Natalie - So as you were talking, a great question came in to the chat. So what are some of the nuts and bolts with this process? What do you use? Do you carry around a journal or a paper notebook and jot everything down? You mentioned tape recorders. Do you need to have everything outlined, or do you just write the first draft and see where it goes? So can you talk a little bit more about that?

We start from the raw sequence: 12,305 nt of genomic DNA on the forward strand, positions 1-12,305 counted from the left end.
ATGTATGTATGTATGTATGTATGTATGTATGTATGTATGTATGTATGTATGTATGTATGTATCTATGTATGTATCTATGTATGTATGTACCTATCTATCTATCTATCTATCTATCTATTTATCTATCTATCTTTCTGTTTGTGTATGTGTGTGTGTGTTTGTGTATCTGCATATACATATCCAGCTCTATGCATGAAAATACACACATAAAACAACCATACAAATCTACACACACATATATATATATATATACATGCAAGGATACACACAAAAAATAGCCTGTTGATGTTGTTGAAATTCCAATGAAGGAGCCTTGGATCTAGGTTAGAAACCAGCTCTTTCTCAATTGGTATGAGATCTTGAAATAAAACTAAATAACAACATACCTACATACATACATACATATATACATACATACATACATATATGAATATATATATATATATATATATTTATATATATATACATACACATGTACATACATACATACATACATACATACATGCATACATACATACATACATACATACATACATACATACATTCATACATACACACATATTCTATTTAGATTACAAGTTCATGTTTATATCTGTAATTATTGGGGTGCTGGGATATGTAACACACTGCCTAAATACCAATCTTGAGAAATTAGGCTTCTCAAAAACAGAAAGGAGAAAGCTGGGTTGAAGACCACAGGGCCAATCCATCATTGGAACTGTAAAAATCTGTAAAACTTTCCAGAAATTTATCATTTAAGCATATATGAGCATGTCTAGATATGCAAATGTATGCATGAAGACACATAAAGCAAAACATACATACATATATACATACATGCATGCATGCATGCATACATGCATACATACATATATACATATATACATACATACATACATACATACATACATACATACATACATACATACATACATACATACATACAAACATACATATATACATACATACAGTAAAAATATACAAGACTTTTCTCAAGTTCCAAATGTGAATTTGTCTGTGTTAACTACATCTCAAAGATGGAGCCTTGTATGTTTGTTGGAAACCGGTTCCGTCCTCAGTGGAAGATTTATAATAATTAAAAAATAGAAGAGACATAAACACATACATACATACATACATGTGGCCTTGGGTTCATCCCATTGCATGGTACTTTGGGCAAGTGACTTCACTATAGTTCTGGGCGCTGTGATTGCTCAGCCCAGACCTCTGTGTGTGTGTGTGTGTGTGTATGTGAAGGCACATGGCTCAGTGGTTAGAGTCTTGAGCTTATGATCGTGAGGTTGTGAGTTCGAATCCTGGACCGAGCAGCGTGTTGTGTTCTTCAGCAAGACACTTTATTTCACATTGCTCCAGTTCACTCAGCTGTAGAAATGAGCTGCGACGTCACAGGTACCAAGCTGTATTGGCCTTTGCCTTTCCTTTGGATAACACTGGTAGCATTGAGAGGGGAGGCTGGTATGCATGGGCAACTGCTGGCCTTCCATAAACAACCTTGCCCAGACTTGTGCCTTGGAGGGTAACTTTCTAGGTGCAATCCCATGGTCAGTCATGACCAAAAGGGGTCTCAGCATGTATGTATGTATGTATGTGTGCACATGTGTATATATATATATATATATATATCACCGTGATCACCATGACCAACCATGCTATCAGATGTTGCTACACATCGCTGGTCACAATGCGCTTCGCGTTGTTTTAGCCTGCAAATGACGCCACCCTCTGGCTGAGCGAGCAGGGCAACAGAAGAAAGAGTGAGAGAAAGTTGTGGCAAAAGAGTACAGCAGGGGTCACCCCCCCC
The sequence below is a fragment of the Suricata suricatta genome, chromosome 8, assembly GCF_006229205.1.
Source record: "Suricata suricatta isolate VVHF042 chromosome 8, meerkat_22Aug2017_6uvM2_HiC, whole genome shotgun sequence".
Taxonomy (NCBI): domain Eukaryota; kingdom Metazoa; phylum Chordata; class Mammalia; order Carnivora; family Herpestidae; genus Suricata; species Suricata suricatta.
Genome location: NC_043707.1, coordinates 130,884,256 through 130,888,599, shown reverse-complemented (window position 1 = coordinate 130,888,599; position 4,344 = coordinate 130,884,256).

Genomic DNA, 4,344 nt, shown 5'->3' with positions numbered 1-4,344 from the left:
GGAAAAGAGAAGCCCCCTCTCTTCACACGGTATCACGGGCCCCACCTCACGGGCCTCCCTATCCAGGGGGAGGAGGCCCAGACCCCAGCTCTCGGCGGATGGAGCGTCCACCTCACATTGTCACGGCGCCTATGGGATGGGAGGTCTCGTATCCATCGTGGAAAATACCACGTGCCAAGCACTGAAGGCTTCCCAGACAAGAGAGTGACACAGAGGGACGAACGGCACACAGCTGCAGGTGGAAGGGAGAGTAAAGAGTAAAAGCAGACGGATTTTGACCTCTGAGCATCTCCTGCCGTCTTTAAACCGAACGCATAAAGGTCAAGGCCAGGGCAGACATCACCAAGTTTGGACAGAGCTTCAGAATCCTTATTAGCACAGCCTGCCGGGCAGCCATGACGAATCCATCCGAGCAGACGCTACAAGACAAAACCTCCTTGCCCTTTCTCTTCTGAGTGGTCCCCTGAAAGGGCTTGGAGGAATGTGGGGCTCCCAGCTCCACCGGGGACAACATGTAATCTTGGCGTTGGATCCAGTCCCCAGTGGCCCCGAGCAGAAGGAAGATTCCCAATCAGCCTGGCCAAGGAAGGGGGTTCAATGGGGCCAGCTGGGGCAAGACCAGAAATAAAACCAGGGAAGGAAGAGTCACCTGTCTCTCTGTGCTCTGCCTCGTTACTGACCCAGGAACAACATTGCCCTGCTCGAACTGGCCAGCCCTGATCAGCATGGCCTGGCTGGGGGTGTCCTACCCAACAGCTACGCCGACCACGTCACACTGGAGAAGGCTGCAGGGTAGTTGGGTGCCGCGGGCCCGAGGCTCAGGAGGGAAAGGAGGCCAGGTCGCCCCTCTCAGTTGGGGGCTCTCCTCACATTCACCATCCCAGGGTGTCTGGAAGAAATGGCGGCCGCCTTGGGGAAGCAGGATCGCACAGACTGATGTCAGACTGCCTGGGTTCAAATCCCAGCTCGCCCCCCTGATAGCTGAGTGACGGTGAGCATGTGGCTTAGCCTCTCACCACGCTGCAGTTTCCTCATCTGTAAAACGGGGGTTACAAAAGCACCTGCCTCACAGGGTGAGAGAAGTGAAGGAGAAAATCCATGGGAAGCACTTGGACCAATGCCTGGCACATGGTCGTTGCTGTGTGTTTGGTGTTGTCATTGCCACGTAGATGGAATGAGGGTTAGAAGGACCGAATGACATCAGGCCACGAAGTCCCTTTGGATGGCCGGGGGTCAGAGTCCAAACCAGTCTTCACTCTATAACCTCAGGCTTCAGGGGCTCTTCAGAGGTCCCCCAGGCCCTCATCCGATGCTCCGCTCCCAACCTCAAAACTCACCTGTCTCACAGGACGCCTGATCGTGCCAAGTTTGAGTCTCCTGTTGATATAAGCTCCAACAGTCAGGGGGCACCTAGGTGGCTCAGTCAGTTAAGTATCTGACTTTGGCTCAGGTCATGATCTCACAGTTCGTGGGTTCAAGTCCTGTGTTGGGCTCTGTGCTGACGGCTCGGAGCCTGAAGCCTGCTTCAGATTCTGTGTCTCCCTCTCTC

David - We're assuming, like, you're writing a book here. You're going to have stuff that you're going to want to, yes, have journals. Because you're dealing with real life stuff, you're going to want to get as much from that time period as you can. You're going to have memories that come to you, whether you're a novelist or a memoirist, that' be great to be able to jot stuff down. It'd be great to have a tape recorder, great to have your little notes on your iPhone. And stuff comes to you, of course it does. But the main thing is the story. And you have to figure out not only what you want to write about, but how you're going to write about it. And again, this is, like, stuff novelists deal with too. What is your point of view going to be? Are you going to write in the first person, or second person, or third person? People can write memoir in third person. It happens all the time. How close are you, in terms of voice, how are you going to tell the story? Is it going to be a super intense close telling of something, or are you going to have some distance from your characters and from what you're talking about? These are all things a novelist has to figure out that a memoirist does too, because you're writing in a creative, non fiction way. You're writing in an almost novelistic way. And so, those things are very important too. Also, with memoir, our lives are very jagged, often boring things. Tremendous amounts of downtime happen, and then little short bursts of excitement. And what we have to have with the book is a very smooth narrative arc with a story that's set up in the beginning, stuff happens, and stuff gets resolved at the end. So those are two very different things, and it is the writer's job to make a jagged life full of kind of mundane stuff, but also full of little burst of excitement, into a much smoother story that brings the reader along in chunks of suspense, and gets us deeper and deeper into something that is going to be solved at the end, or at least revealed at the end.